One of our worries heading into our first season of operations at our Italian tour company and holiday villa was how groups of people that didn’t know each other were going to get along.

My wife, Lisa Grassi-Blais, and I were worried because our business model sees us book people for week-long tours on a first-come, first-served basis. For some weeks, the result is a group of friends or a family booking the whole villa. Most of the time though, the result is up to 12 strangers spending a week together.

And when I say together, I mean it. They eat Italian-style as a group at long tables in our dining room or on the terrace when the weather is nice. They lounge around our pool as a group. After dinner, they hang out in the living room or linger at the table talking about anything and everything. Also, people on our all-inclusive plan, by far our most popular package, pile into our vans together every day for excursions.

The villa is big and people can, and do, sometimes retire to their rooms, but communal living is the reality at Amazing Abruzzo Tours. Living with people we are familiar with is hard enough. So how was it going to be with strangers? How much people management were we going to have to practice?

It was a concern, but a pattern of bonding amongst the guests started right from the beginning, and I’m happy to say that it continued for the whole season, week after week and group after group.

A great example was the third week of May 2016, our third group after opening April 30th.

That week, we had an artist and his partner, a couple of musicians, a federal prosecutor friend of Lisa’s and the friend’s son, and a woman travelling by herself.

(I will not name these people because I haven’t asked if they are OK with being named in my world-famous blog. I don’t think they’d say no to being named in such a prestigious thing. It’s just that I’m lazy and didn’t bother contacting them before my Monday morning publishing schedule.)

I will say, however, that they ranged in age from 20 to somewhere north of 60, and all were from our hometown of Ottawa.

At first, they were polite with each other and gave each other space, but over a couple of meals and after dinner drinks in the lounge, people started interacting. After a couple of days, it was like they’d known each other for years and a collegial atmosphere took over the villa, like a fraternity or sorority, but for middle-aged people. (Bottles of wine instead of kegs of beer, steaks instead of hotdogs, and everybody in bed before midnight.)

One night after dinner, the musicians played a couple of songs for the artist and his partner’s anniversary. By that time, we all knew they had become a couple later in life after some earlier relationships ended. They’d found each other.

All of us were sitting in the lounge listening, and it was lovely, but when the musicians started in on the Etta James classic At Last, the emotional level in the room ramped up considerably. Some of us, myself included, were outright weeping. It was beautiful in a way that can only happen if all the people involved – the principles and the witnesses – really care for each other.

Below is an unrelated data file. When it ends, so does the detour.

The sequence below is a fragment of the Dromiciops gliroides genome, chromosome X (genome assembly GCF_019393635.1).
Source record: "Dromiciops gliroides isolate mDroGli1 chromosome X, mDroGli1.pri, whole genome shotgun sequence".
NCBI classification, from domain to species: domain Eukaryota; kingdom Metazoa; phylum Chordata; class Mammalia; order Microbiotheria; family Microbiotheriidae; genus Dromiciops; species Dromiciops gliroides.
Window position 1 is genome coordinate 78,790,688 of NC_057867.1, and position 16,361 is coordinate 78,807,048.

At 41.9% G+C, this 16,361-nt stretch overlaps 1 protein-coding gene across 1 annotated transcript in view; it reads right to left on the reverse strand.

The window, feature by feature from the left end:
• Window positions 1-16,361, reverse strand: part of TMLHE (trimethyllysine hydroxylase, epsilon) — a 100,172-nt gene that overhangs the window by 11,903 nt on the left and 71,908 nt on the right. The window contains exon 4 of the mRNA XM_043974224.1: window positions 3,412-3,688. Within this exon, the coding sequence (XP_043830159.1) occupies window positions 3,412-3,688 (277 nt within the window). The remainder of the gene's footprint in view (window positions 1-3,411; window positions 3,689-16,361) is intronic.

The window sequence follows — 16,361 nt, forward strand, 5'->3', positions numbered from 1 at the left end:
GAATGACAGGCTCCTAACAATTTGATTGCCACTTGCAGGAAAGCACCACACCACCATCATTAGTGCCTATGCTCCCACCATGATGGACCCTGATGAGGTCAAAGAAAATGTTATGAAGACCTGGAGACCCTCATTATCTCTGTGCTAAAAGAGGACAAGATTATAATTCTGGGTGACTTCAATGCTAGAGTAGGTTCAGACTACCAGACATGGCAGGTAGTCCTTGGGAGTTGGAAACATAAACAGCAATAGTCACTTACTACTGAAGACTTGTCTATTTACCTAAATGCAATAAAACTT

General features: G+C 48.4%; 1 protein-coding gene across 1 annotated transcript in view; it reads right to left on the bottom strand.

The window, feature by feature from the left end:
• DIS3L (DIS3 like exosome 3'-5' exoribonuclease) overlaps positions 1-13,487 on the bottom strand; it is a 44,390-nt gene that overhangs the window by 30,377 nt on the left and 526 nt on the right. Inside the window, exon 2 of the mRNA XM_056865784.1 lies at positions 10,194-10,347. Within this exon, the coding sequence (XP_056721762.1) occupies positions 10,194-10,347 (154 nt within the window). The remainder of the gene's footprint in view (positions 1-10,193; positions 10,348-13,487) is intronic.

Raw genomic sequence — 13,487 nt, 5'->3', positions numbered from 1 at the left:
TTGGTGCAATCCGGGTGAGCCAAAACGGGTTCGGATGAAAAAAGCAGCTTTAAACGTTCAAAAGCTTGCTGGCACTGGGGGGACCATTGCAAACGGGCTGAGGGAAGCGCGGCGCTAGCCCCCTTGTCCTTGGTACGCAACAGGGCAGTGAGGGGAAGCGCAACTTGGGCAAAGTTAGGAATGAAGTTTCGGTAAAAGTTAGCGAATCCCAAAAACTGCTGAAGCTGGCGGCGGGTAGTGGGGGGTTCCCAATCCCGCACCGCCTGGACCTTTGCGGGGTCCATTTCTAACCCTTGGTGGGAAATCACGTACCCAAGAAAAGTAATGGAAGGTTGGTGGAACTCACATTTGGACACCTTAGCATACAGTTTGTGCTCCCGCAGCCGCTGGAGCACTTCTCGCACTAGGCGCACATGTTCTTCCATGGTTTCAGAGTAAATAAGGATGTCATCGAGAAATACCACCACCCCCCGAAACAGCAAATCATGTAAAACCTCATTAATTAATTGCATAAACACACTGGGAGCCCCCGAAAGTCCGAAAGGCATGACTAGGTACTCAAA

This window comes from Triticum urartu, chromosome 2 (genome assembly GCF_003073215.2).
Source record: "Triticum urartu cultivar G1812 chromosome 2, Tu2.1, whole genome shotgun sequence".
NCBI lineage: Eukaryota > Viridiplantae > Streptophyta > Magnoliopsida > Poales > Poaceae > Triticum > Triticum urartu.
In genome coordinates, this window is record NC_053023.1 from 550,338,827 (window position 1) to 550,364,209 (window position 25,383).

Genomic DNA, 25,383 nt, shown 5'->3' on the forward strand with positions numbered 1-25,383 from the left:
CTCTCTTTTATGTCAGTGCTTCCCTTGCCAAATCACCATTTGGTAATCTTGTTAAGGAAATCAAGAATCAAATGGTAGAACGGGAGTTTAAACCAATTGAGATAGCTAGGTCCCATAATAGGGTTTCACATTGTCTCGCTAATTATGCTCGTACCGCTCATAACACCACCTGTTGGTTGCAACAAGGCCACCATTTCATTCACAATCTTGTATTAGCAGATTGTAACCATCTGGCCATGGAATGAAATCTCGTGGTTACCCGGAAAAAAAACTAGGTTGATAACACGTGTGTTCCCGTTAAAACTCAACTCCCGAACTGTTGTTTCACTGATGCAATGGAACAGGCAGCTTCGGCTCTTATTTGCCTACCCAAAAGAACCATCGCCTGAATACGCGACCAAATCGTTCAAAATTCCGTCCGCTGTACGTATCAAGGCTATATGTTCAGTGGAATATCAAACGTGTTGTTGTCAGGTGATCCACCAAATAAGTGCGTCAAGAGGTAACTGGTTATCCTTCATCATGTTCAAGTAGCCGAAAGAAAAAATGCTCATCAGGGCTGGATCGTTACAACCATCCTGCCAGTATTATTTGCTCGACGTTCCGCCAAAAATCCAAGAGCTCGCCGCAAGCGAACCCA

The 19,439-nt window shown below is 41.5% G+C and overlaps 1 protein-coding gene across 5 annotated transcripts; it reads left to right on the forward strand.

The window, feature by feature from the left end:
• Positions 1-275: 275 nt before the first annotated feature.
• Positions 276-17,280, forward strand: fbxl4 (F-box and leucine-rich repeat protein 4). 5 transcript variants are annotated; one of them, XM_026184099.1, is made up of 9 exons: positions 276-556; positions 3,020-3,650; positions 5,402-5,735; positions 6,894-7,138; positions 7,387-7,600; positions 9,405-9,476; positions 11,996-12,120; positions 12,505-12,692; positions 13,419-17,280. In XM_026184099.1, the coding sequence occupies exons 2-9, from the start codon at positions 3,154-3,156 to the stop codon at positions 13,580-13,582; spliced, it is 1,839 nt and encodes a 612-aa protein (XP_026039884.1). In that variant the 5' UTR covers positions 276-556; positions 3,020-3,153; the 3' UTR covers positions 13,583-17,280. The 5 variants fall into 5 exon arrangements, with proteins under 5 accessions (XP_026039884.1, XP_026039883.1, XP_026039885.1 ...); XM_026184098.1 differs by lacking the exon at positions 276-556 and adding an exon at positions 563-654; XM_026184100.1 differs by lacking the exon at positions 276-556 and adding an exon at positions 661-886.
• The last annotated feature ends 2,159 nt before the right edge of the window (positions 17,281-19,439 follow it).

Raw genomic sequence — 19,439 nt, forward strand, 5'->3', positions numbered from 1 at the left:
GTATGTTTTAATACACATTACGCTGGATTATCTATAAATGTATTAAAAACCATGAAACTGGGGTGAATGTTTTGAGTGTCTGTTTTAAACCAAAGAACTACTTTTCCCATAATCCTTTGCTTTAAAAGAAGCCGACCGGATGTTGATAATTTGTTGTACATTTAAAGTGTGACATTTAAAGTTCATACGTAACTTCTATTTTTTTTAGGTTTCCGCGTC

Just days before, nobody knew each. Now we were overwhelmed with happiness for our friends.

It didn’t stop there either. Repeatedly last year, we watched people arrive as strangers, work themselves into a cohesive group, and leave as friends, sometimes good friends.

Part of the reason I think this happened is that 80 per cent of our guests are Canadians, and I find most Canadians are friendly, adaptable and accommodating people. Another part of the reason is likely that most of the people who come to see us in Abruzzo are well travelled. They’ve been around, and they know they are having a unique, off-the-beaten-track experience in a small group setting that most tourists never get a chance to participate in. So, they make it work.

But many guests have also told us that they think it works because of the tone Lisa and I set.

This is satisfying.

In our professional careers in Canada, Lisa was a defence lawyer and then federal prosecutor, and I was a journalist and then a strategist for the City of Ottawa, mostly trying to figure ways to deal with problems. Our daily routines dealt with conflict and negativity and part of the reason we quit our jobs, sold our house, and started our business in Italy was to get away from the heaviness of that kind of work.

Instead of jail sentences, deadlines, and the stress of the modern workplace, we wanted our daily challenges to be finding the best ways to make our guests' experiences as rich as possible. We wanted to work in a milieu of nice things, pleasant experiences, and beauty.

So, we set out to create a comfortable, warm, and inclusive atmosphere for our guests. A friendly place where people could feel at home and relaxed. A place where you don’t worry about breaking a glass. A place where people feel they can be themselves.

On the last night of our first season with 12 of us at the dining room table, one of our guests said he and his wife, a pair of introverts, were taken aback when they arrived and realized how much interaction they were to have with the other guests. But he said the welcoming, friendly atmosphere created by Lisa and me and everybody who works with us smoothed out any potential rough spots, and that they had thoroughly enjoyed one of the most unique and rewarding vacations they’d ever had.

I don’t worry about how groups of strangers are going to get along anymore.

Next week: What’s with all this rain?